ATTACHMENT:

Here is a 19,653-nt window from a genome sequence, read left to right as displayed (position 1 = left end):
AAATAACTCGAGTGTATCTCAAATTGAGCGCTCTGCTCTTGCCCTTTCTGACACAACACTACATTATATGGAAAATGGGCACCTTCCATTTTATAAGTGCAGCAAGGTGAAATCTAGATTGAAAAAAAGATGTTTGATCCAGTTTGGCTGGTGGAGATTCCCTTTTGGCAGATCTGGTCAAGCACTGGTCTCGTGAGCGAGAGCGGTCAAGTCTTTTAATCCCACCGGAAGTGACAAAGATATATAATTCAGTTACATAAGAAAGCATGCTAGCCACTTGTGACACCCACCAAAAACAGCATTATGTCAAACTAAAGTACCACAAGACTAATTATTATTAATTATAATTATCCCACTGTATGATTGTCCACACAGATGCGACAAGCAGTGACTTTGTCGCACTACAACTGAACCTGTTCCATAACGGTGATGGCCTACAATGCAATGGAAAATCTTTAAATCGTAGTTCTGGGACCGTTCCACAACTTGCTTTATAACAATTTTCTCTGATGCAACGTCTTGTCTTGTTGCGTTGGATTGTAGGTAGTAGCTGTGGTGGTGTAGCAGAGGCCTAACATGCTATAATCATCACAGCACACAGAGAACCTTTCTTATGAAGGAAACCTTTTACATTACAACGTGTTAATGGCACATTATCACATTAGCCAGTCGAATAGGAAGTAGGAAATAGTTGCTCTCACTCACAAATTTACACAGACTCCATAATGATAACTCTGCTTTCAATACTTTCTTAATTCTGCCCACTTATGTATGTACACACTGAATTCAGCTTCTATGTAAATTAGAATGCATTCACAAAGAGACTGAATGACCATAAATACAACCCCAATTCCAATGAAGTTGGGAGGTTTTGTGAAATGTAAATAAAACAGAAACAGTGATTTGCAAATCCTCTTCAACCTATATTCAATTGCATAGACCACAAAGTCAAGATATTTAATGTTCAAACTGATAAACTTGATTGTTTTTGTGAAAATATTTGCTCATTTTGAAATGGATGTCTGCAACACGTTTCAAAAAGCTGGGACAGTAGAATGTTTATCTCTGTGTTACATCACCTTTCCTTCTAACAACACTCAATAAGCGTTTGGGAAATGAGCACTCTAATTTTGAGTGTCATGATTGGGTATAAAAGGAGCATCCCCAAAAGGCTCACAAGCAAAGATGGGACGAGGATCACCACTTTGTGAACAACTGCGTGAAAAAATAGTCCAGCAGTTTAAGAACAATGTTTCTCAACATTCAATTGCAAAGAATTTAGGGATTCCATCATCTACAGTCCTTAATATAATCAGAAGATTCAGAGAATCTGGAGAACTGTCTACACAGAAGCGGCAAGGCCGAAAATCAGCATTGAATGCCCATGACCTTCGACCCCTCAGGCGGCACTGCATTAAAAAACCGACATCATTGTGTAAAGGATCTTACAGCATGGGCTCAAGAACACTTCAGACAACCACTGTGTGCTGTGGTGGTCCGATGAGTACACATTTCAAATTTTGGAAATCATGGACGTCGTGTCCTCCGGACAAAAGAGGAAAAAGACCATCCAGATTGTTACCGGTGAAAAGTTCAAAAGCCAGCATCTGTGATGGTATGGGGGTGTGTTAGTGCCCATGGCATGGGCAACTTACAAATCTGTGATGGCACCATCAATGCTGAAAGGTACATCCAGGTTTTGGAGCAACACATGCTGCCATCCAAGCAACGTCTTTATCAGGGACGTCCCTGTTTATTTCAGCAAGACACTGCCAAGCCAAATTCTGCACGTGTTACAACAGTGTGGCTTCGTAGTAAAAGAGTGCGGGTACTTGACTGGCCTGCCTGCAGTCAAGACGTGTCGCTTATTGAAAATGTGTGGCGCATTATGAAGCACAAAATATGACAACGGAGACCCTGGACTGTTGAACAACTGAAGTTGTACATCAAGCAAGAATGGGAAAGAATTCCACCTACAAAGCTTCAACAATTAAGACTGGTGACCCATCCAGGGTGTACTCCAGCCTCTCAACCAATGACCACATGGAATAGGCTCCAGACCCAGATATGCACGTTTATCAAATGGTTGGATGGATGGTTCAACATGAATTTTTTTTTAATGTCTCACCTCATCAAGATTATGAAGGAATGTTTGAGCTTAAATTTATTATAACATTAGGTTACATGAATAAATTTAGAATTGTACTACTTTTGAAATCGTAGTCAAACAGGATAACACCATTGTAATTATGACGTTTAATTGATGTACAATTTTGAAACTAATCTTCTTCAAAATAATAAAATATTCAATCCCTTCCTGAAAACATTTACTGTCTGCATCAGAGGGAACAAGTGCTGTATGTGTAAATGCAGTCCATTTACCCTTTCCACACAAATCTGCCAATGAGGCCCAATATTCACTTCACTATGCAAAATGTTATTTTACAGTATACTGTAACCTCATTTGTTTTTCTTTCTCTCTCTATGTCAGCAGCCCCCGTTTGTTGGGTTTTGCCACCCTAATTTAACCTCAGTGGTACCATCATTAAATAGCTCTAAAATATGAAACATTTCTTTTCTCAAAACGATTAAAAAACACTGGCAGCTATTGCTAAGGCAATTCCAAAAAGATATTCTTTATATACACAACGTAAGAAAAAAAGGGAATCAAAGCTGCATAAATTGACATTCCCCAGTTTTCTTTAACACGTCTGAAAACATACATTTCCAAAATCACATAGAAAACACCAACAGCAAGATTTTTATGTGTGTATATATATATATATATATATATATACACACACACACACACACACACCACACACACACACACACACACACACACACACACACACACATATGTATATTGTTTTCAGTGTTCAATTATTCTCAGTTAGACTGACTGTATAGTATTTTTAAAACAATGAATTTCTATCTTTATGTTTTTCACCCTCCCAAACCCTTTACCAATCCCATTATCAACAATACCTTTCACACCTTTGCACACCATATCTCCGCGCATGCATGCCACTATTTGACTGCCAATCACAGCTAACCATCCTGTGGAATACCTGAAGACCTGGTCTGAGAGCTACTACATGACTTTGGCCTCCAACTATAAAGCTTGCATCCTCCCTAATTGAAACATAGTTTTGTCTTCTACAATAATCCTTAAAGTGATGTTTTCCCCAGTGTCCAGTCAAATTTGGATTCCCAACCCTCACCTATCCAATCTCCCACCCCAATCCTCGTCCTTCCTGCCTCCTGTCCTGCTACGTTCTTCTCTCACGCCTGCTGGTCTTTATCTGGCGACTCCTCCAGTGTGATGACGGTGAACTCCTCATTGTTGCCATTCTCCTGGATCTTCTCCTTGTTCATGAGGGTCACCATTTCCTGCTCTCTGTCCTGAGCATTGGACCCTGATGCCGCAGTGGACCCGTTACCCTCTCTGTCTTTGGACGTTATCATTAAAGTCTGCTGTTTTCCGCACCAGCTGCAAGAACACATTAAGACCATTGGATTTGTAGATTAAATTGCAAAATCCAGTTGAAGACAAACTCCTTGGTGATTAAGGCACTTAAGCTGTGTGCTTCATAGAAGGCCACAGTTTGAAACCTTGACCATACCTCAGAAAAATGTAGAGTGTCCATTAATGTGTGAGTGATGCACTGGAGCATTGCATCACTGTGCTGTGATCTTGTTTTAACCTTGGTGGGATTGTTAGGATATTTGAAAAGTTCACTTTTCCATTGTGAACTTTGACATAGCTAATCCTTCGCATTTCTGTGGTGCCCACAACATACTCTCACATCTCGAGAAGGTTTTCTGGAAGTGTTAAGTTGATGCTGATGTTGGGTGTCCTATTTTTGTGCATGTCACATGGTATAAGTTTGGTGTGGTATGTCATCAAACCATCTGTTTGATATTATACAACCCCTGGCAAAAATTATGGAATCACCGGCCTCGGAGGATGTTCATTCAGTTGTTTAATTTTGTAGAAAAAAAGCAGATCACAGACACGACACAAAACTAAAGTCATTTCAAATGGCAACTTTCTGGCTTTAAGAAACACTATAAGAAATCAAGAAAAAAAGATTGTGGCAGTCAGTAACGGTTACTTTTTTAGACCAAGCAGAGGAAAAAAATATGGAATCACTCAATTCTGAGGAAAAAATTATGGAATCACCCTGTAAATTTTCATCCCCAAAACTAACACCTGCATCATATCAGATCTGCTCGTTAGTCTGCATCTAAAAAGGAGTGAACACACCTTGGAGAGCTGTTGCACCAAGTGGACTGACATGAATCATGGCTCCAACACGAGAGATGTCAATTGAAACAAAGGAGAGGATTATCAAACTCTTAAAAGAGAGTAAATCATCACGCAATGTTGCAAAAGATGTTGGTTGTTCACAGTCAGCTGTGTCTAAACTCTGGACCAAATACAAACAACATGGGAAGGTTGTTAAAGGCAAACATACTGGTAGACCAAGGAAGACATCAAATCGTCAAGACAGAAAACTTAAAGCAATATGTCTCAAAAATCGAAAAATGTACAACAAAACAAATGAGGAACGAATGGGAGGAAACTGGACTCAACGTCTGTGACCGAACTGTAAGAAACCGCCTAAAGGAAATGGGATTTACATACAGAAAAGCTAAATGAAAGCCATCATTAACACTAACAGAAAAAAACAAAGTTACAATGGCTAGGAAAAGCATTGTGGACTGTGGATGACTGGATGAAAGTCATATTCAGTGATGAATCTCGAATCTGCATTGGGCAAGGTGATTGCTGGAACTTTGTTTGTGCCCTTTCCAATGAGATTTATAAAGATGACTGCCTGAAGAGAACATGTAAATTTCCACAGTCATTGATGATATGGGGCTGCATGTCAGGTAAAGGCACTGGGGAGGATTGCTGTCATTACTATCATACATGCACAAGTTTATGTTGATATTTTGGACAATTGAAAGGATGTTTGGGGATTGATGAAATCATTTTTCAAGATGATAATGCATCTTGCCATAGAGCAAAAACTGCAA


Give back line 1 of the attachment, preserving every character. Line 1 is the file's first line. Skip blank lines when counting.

Here is a 19,653-nt window from a genome sequence, read left to right as displayed (position 1 = left end):